Now for the fine print – winner must have a USA or Canadian shipping address to claim the prize. Only one prize will be awarded. Only one entry per household/family, please. If you leave more than one comment, only the first one will count. We reserve the right to deem any entry as ineligible for any reason, though this would normally only be done in the case of a violation of the spirit of the rules above. We also reserve the right to edit/update the rules for any reason. The contest will close on September 30, 2018, and one random winner will be chosen shortly thereafter. If a winner is deemed ineligible based on shipping restrictions or other issues or does not respond to accept the prize within 7 days, a new winner will be selected.

Please note: If this is your first comment at CarseatBlog, or if you are using a different computer/device or a new email address, your comment may not appear immediately. If you are in the US or Canada, your comment is not lost; it just goes into a moderated queue where it has to be manually approved by one of us. This may take a few hours depending on our availability. If you are outside of the US or Canada, your comment may be blocked by our system. Thank you for understanding, as this is the only way we have to manage spam comments.

Good luck!

10-Year Blogiversary Celebration ~ Cybex Sirona M Convertible *Giveaway*!

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This summer marks a full decade of CarseatBlog.com! We can hardly believe it. In some ways, it seems like not so long ago that we began writing about carseats, child passenger safety, and vehicle safety. In other ways, it feels like we’ve been doing this for eternity! 😀 Along the way we’ve shared a lot of laughs, made amazing friends, written over 1,500 blog posts and reviewed over 120 carseats and boosters!

Whether you’re new to CarseatBlog.com or have been with us since the start in 2008 – we’d like to share our celebration (and our cupcakes) with you! You are the reason we’re still here 10 years later, still blogging away, always looking for ways to improve our content and better serve our readers.

During the next 10 weeks, we’re celebrating by giving away some awesome carseats, so stay tuned! Each week will feature a new giveaway promotion and your odds of winning something are pretty darn good. Consider it a personal “thank you” from Darren, Heather, Kecia, Jennie, Alicia, Katie and all of our guest bloggers at CarseatBlog!

This week we’ve partnered with our generous friends at CYBEX, to give away their new Sirona M with SensorSafe 2.0 Convertible! Sirona M is a feature-rich technology seat, designed to be used with an app. The app tells you if your child has undone their chest clip, if they’re in the safe temperature zone, or if you’ve walked away from your vehicle without your child. The SensorSafe 2.0 app also includes your instruction manual and some vehicle-specific information as well. SensorSafe 2.0 works in conjunction with a receiver plug that is inserted in your vehicle’s ODB port. Winner will have their choice of available Sirona M fashions!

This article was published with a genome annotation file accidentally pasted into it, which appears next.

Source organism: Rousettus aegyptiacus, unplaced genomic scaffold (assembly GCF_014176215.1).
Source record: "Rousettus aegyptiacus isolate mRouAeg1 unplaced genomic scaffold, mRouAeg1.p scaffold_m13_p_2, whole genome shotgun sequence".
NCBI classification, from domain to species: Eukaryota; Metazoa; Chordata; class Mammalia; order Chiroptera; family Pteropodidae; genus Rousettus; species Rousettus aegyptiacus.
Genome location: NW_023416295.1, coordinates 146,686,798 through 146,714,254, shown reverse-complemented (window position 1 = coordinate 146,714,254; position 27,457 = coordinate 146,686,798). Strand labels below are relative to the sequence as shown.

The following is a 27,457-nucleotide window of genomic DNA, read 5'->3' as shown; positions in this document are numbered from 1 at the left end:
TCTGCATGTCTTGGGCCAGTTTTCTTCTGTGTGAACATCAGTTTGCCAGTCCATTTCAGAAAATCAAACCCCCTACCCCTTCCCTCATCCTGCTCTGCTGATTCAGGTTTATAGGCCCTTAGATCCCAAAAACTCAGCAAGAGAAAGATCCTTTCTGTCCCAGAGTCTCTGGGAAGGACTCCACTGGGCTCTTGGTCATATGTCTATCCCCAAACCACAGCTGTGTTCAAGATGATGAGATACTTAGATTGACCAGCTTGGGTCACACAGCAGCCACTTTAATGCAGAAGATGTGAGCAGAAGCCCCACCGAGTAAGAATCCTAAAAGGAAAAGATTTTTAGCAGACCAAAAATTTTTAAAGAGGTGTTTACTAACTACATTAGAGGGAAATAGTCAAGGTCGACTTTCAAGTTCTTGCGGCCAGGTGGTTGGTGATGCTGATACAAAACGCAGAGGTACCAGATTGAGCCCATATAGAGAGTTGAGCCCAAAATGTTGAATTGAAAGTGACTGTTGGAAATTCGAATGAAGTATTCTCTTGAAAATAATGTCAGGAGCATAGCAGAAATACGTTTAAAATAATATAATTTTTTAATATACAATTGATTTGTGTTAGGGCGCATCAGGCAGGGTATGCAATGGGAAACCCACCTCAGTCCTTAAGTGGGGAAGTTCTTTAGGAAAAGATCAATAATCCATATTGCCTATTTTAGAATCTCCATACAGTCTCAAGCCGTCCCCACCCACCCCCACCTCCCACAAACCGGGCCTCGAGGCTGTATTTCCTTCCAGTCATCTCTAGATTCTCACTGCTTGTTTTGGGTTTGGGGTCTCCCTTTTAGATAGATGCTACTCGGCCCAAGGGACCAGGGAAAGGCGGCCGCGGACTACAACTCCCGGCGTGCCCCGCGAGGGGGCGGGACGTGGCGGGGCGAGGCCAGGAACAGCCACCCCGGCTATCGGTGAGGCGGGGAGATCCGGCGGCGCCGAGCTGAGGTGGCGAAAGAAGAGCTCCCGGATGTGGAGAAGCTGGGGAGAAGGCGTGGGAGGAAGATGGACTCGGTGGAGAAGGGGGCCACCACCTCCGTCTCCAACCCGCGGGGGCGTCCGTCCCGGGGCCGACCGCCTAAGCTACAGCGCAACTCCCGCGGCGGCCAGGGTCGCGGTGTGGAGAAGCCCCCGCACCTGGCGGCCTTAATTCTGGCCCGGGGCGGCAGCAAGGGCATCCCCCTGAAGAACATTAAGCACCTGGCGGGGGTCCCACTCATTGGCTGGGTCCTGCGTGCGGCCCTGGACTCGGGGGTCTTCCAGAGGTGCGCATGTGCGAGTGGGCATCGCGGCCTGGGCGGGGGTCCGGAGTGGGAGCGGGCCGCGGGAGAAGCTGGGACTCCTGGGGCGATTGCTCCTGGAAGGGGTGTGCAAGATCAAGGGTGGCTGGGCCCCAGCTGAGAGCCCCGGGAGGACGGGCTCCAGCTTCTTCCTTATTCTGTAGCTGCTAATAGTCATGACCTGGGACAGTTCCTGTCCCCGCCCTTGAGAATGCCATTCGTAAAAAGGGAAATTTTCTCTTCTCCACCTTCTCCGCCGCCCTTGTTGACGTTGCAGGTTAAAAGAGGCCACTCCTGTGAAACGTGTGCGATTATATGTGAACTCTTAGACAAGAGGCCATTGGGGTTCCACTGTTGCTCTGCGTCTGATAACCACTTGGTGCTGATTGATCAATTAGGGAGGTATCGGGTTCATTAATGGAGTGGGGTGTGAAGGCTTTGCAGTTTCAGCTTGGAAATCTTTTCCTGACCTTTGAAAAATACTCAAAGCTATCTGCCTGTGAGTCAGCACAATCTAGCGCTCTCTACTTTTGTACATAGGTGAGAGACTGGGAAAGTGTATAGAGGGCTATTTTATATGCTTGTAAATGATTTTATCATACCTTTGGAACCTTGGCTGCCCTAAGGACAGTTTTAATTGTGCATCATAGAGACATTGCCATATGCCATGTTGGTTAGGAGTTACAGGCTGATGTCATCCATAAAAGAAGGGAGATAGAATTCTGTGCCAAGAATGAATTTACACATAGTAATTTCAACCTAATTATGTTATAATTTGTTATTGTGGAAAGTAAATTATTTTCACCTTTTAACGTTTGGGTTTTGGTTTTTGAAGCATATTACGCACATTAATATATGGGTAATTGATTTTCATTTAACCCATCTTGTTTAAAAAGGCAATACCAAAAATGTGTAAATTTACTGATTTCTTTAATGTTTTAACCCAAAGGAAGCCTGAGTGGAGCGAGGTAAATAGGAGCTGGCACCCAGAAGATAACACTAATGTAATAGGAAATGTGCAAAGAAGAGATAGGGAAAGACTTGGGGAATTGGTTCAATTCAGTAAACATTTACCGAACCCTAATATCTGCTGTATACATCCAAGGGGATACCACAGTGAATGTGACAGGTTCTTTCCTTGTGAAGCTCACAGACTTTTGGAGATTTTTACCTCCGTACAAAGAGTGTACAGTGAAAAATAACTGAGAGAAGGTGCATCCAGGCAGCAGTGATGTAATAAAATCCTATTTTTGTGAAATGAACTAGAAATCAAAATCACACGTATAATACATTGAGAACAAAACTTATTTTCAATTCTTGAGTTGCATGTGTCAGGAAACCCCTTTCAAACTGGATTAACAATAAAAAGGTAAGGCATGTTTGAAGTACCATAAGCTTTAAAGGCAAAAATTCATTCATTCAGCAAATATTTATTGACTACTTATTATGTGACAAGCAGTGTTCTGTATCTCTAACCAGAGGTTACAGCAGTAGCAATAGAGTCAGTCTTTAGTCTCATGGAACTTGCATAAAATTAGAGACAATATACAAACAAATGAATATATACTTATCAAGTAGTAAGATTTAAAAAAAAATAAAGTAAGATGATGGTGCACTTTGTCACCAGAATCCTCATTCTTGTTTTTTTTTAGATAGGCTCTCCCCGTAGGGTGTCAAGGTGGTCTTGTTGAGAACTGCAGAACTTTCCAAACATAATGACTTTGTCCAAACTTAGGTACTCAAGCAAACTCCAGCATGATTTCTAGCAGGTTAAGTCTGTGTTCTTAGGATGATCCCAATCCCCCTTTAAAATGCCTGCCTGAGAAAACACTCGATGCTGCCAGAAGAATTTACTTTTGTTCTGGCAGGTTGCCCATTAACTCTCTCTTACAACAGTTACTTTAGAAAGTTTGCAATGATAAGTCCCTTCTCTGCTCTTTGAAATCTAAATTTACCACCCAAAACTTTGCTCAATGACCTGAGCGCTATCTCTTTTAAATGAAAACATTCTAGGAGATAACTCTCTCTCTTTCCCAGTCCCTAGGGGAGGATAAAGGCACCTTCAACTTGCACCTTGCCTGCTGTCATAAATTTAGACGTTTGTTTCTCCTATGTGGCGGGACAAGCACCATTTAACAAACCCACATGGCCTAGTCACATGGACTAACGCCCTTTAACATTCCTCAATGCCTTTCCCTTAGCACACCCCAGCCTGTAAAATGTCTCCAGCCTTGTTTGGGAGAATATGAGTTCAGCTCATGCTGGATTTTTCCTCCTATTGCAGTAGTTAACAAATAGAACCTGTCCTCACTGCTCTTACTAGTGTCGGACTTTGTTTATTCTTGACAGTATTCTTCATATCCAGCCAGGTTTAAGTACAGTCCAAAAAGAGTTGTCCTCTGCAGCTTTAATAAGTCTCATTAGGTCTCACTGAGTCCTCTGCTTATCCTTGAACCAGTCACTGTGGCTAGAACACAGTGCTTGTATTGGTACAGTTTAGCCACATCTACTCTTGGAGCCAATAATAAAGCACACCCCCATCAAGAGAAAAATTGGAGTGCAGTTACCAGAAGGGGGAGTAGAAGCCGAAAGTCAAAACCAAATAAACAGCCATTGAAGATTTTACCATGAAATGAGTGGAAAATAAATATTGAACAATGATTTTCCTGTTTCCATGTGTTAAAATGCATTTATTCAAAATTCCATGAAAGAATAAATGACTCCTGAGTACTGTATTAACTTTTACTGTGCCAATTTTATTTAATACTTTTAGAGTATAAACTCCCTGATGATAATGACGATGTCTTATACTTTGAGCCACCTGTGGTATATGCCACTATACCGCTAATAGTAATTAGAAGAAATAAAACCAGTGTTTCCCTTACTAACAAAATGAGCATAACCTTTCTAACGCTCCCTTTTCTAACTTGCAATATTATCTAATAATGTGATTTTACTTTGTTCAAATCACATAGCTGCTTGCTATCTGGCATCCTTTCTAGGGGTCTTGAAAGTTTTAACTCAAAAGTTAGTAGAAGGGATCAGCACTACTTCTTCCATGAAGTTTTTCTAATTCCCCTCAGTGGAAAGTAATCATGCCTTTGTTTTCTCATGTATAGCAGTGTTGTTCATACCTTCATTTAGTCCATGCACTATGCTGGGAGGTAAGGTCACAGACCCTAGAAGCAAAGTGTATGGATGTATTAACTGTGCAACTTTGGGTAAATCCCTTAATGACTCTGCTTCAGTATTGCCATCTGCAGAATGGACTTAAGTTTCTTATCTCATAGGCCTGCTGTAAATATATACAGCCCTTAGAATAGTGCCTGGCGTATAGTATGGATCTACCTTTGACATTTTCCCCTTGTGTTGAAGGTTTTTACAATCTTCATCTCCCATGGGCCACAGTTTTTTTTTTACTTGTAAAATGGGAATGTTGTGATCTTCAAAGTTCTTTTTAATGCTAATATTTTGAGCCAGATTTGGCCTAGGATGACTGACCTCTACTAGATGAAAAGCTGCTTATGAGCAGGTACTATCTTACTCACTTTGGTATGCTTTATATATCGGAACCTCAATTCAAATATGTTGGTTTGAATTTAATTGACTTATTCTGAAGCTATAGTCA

This promotion is now closed. Thank you for participating, a winner will be announced soon!

CYBEX Sirona M Specs:

  • Rear-facing 5-40 lbs., head at least 1″ below top of headrest
  • Forward-facing 22-65 lbs., 49″ or less

Features:

  • SensorSafe 2.0 integrates important safety technology into the smart chest clip
  • No-rethread harness with 12 height positions
  • 10-position adjustable base
  • L.S.P. (Linear SIP) bolsters
  • Lockoffs for both RF & FF
  • Push-on LATCH connectors
  • Infant insert
  • Cupholder

   

How to Enter Sirona M Giveaway:

  • Leave us a comment below (required to be eligible to win), then click on Rafflecopter to qualify yourself.
  • For extra entries, be sure to follow the Rafflecopter instructions to like and follow our Facebook page, like and follow the CybexUS Facebook Page and tweet about the giveaway!

a Rafflecopter giveaway

Now for the fine print – winner must have a USA shipping address to claim the prize. Only one prize will be awarded. Only one entry per household/family, please. If you leave more than one comment, only the first one will count. We reserve the right to deem any entry as ineligible for any reason, though this would normally only be done in the case of a violation of the spirit of the rules above. We also reserve the right to edit/update the rules for any reason. The contest will close on September 23, 2018, and one random winner will be chosen shortly thereafter. If a winner is deemed ineligible based on shipping restrictions or other issues or does not respond to accept the prize within 7 days, a new winner will be selected. Good luck!

Please note: If this is your first comment at CarseatBlog, or if you are using a different computer/device or a new email address, your comment may not appear immediately. If you are in the US or Canada, your comment is not lost; it just goes into a moderated queue where it has to be manually approved by one of us. This may take a few hours depending on our availability. If you are outside of the US or Canada, your comment may be blocked by our system. Thank you for understanding, as this is the only way we have to manage spam comments.

Good luck!